jon+ukcrypto at unequivocal.co.uk
Thu Dec 4 18:09:10 GMT 2014
On Thu, Dec 04, 2014 at 03:58:08PM +0000, Nicholas Bohm wrote:
> As I understand it, legal tender is what a creditor cannot refuse to
> accept without risking being met with the defence of tender. The courts
> (in the examples given, anyway) are not creditors. They are like any
> other person offering a service, who can lay down, on a
> take-it-or-leave-it basis, what they want in exchange. That doesn't
> undermine or alter the concept of legal tender, which never purported to
> compel people to accept one form of payment rather than another unless
> they were already creditors.
Your description above is contradicted by the only official-ish web
page that anyone can find that talks about Legal Tender, i.e. the
Royal Mail site , which says that legal tender is what you pay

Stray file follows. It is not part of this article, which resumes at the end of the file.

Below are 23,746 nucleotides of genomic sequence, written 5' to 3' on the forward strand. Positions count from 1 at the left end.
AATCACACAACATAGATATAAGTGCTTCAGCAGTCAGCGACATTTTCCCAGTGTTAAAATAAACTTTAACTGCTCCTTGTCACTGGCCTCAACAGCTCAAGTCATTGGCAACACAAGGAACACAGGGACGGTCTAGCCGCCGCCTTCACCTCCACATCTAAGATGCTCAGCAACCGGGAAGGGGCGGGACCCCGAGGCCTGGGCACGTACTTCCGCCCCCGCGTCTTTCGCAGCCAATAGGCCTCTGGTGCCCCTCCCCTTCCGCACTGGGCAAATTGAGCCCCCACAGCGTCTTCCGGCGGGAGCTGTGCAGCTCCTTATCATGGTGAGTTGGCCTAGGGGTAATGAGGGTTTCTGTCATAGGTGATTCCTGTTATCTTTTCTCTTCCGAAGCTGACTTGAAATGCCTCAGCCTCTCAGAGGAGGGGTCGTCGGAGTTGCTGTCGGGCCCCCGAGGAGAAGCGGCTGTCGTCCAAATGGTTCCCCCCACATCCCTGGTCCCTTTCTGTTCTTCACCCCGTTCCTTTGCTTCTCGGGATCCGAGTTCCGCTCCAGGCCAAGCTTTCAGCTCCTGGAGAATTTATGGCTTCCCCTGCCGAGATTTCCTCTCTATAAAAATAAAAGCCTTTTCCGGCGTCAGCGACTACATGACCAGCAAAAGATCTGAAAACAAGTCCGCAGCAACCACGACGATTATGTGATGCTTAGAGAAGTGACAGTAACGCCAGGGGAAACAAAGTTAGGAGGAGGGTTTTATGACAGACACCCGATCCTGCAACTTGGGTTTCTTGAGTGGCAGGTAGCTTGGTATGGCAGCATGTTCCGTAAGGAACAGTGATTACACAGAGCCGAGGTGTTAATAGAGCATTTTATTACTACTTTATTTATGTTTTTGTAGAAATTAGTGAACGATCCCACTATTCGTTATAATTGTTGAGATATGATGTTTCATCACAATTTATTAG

into court, not what you offer the creditor.
However, what is certainly true is that you cannot use the "defence of
tender" unless you pay the full amount claimed into court . You
cannot necessarily pay into court using "legal tender" (as already
discussed). So this leaves "legal tender" as a completely meaningless
It doesn't help that nobody can find any explanation of what the
effect of the "defence of tender" actually is. The Royal Mint says
that you "cannot successfully be sued for non-payment", but does this
really mean you get the money you paid into court back again, and that
the whole payment process is merely a rather over-elaborate proof that
you had the money in the first place?
This seems rather unlikely, it seems much more likely that the
"unsuccesful" claimant will actually succeed in being awarded the
amount of their claim, just they will have costs awarded against them.
But as I say, nobody seems to know.
Apologies for this being somewhat distant from Francis' original
 CPR 37.2 http://www.justice.gov.uk/courts/procedure-rules/civil/rules/part37
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